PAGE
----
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Exhibit 9.16
Scenario summary for mortgage problem

Padcha believes she would like to generate the highest interest deduction possible,

she may consider either scenarios E or F. If more modest interest deductions are

more appealing, then scenarios B and C are possible. Regardless, she has the entire

array of possibilities to choose from, and she may be able to generate others based

on the results she has observed, for example the Current Values shown in column D.

This ability to manage multiple scenarios is a very attractive feature in spreadsheet

analysis.

9.4.2 Example 2—An Income Statement Analysis

We now consider a slightly more complex model for scenario analysis. In this exam-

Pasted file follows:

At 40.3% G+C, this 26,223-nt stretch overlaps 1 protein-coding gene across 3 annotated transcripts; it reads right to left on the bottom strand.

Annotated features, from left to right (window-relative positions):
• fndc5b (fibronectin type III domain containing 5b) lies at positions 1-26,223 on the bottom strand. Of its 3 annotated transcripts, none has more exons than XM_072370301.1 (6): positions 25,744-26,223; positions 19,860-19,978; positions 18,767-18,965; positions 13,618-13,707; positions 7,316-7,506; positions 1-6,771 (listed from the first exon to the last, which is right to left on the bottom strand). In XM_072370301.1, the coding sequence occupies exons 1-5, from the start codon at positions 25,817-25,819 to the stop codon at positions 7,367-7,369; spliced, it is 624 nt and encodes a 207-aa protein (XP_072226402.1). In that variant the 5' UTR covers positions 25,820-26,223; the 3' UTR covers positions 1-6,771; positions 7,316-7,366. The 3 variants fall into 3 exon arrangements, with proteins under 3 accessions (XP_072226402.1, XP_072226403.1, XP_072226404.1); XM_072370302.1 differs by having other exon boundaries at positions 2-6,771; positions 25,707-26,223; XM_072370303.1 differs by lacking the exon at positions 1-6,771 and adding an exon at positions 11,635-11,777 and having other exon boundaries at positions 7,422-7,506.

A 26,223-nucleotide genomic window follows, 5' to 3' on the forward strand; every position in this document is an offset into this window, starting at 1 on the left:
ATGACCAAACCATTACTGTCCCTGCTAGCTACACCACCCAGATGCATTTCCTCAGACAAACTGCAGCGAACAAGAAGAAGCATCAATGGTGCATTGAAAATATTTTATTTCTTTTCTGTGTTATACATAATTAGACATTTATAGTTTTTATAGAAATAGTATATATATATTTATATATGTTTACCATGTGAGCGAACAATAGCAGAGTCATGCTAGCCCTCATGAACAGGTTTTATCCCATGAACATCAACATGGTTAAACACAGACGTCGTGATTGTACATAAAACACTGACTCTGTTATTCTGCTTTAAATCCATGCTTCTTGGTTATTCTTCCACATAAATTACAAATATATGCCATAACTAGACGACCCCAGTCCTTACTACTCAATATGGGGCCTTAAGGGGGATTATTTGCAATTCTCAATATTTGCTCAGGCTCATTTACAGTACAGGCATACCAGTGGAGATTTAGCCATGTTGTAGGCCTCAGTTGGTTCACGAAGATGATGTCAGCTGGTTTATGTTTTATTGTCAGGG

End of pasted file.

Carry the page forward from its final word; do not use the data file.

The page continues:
ple, we consider a standard income statement and a related set of scenarios that

are provided by a decision maker. The decision maker would like to determine the

bottom-line
(net proﬁt) that results from various combinations of input values. In

Exhibit 9.17 we can see that we have 7 input variables and each variable has two

possible values. This is not a particularly complex problem, but with a greater num-

ber of possible input values, this problem could easily become quite cumbersome.

The 7 input values represent standard inputs that are often estimated in
proforma

Income Statement analysis:

•

Sales Revenue

=

(Volume)(Price)

(percentage
4
)(Sales Revenue)

•

=

COGS

•

Variable Operating Expense

=

(percentage)(Sales Revenue)

•

Fixed Operating Expenses

•

Depreciation Expense

•

Interest Expense

4
The estimation of Cost of Goods Sold (COGS) and Variable Operating Expense as a percentage

(%) of Sales Revenue is common approach to estimation of Income Statements, but not an approach

without its detractors.

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